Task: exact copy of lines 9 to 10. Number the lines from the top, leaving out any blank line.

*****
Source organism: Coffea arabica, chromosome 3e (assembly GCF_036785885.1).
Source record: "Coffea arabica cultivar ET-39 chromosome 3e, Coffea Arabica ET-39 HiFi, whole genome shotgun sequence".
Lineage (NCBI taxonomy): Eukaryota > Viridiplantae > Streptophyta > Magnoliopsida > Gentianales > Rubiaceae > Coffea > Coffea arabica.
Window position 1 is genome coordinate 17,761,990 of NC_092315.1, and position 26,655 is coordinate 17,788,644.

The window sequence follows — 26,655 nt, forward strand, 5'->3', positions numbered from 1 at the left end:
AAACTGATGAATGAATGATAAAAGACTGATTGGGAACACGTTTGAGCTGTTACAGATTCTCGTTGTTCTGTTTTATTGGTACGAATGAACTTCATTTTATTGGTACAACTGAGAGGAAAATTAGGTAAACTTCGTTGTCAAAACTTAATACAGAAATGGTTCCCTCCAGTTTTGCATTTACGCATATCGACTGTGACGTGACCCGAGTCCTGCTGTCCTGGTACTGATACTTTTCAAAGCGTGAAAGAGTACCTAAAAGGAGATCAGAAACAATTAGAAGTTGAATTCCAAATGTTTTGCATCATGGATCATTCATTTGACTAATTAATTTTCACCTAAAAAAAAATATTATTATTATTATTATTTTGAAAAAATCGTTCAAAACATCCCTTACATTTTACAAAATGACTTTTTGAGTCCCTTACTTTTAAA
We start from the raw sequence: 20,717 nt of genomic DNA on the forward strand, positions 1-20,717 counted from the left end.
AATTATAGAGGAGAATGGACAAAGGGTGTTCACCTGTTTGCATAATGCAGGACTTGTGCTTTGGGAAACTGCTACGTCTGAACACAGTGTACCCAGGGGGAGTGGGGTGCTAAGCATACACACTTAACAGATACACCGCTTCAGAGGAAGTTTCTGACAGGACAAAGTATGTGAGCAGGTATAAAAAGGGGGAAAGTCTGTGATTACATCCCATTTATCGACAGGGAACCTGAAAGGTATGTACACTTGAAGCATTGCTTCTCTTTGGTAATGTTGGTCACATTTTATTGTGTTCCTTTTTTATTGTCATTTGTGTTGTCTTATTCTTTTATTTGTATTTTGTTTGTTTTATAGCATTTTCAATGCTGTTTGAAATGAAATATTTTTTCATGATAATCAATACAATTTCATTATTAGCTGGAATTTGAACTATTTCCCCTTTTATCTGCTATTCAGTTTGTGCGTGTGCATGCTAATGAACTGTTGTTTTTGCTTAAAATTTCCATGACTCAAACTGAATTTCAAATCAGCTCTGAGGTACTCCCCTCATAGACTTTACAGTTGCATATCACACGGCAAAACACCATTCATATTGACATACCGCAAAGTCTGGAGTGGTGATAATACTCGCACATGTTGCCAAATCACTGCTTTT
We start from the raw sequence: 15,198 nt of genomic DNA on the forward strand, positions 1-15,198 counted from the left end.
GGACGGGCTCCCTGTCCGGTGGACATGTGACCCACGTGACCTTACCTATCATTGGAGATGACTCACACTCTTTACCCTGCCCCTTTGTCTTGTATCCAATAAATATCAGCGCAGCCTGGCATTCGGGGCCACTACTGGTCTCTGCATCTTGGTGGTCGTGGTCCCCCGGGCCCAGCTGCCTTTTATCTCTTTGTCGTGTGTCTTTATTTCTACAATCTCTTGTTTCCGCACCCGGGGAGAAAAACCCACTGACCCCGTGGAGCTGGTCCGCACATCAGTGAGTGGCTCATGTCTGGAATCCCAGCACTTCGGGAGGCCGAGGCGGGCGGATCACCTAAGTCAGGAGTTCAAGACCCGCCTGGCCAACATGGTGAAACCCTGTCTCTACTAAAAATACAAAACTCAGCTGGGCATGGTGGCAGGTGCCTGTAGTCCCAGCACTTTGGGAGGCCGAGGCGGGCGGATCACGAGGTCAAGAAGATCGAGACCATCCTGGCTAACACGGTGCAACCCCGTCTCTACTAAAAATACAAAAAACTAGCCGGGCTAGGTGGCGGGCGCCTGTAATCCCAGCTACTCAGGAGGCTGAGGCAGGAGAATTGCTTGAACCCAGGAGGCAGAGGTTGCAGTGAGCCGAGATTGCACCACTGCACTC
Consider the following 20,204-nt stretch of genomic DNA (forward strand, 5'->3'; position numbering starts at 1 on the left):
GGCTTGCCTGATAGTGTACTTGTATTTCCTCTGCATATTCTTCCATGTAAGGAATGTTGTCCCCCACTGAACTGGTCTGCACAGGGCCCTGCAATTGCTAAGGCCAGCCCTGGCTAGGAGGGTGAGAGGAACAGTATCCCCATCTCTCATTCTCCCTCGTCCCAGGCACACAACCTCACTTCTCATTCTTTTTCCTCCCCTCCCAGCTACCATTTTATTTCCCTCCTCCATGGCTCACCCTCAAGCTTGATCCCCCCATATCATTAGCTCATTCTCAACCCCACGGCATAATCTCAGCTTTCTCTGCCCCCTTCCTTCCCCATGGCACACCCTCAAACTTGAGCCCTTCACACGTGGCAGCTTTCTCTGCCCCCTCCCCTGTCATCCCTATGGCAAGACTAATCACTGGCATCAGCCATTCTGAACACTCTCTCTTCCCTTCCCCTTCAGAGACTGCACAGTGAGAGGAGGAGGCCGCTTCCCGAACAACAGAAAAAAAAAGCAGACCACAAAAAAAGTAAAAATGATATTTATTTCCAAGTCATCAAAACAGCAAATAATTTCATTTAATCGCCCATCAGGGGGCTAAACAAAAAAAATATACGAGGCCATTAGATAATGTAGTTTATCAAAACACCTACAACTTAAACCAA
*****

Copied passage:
We start from the raw sequence: 15,198 nt of genomic DNA on the forward strand, positions 1-15,198 counted from the left end.
GGACGGGCTCCCTGTCCGGTGGACATGTGACCCACGTGACCTTACCTATCATTGGAGATGACTCACACTCTTTACCCTGCCCCTTTGTCTTGTATCCAATAAATATCAGCGCAGCCTGGCATTCGGGGCCACTACTGGTCTCTGCATCTTGGTGGTCGTGGTCCCCCGGGCCCAGCTGCCTTTTATCTCTTTGTCGTGTGTCTTTATTTCTACAATCTCTTGTTTCCGCACCCGGGGAGAAAAACCCACTGACCCCGTGGAGCTGGTCCGCACATCAGTGAGTGGCTCATGTCTGGAATCCCAGCACTTCGGGAGGCCGAGGCGGGCGGATCACCTAAGTCAGGAGTTCAAGACCCGCCTGGCCAACATGGTGAAACCCTGTCTCTACTAAAAATACAAAACTCAGCTGGGCATGGTGGCAGGTGCCTGTAGTCCCAGCACTTTGGGAGGCCGAGGCGGGCGGATCACGAGGTCAAGAAGATCGAGACCATCCTGGCTAACACGGTGCAACCCCGTCTCTACTAAAAATACAAAAAACTAGCCGGGCTAGGTGGCGGGCGCCTGTAATCCCAGCTACTCAGGAGGCTGAGGCAGGAGAATTGCTTGAACCCAGGAGGCAGAGGTTGCAGTGAGCCGAGATTGCACCACTGCACTC